This IFOD concerns “quantum entanglement” which is the craziest thing I have ever heard.* Einstein described it as “spooky action at a distance.”
Quantum entanglement occurs when two subatomic particles remain connected, even over large distances. Entanglement arises naturally when two particles are created at the same point and instant in space. Entangled particles can become widely separated in space. But even so, the mathematics of quantum mechanics implies that a measurement on one immediately influences the other, regardless of the distance between them.
Quantum entanglement is somewhat akin to having two identical pool balls – one in the U.S. and the other in Australia, and the instant you you sent one spinning the other, half a world away, would immediately begin spinning in the opposite direction at the same speed. Quantum entanglement is instantaneous. There appears to be no communication between the particles (and there cannot be – nothing can travel faster than the speed of light). Neil deGrasse Tyson explained it like twin humans being on different continents and one twin feeling his arm hurt at the exact moment the other twin injured his arm.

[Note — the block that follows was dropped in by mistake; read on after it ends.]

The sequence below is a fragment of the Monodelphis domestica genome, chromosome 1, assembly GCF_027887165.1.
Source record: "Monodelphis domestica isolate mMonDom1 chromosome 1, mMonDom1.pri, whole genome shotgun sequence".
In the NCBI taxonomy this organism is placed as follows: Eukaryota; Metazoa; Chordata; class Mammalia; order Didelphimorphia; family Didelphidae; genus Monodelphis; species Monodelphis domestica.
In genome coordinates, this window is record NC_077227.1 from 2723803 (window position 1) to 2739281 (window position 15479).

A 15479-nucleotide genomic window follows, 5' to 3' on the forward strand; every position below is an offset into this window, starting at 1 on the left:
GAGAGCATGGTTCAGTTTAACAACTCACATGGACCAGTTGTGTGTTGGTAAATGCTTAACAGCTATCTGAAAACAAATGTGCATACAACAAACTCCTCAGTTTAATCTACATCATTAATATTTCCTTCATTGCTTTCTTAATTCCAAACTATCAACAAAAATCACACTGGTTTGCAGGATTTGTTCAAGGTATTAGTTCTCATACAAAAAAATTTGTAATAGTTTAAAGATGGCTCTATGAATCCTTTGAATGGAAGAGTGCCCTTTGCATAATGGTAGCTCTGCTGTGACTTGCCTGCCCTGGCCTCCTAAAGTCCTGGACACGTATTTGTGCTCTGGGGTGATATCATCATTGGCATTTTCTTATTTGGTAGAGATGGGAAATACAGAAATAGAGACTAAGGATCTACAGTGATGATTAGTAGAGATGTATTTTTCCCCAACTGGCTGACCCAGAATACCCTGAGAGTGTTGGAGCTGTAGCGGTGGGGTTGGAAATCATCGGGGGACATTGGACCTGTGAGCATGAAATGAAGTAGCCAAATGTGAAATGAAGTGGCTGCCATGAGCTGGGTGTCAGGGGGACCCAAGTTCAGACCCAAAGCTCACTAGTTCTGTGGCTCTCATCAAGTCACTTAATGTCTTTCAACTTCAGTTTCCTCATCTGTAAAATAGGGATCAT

The theory of quantum entanglement was proposed in 1935 but was not proven via experiment until 1997. In the 1997 experiment the particles were separated by seven miles and when one particle was interfered with, the other particle, seven miles away, had an instantaneous response and had opposite spin.
If you want a bit more detail, here it is: different subatomic particles have different properties called “spin.” Think of spin as being like the two poles of a magnet, but instead of + and – poles the subatomic particles are either in a state of “spin up” or “spin down”. Particles that are quantum entangled are such that if one is spin up the other is always spin down. Subatomic particles, such as electrons, are in the weird quantum state of superposition, meaning they are in some mix of the two spin directions, until, of course, they are observed and at that point in time the spin can be observed – either spin up or spin down. The moment the spin of one particle is determined, its sister particle, no matter how distant, will immediately begin spinning in the opposite direction and at the same rate. Thus, whatever happened to one particle immediately affects the other particle, wherever in the universe it may be.
Here is a dynamite video explaining all of this if you are interested: http://www.sciencealert.com/watch-this-is-how-quantum-entanglement-really-works
*Actually the craziest thing I’ve ever heard of is bacon flavored donuts. So, quantum entanglement is the second craziest thing.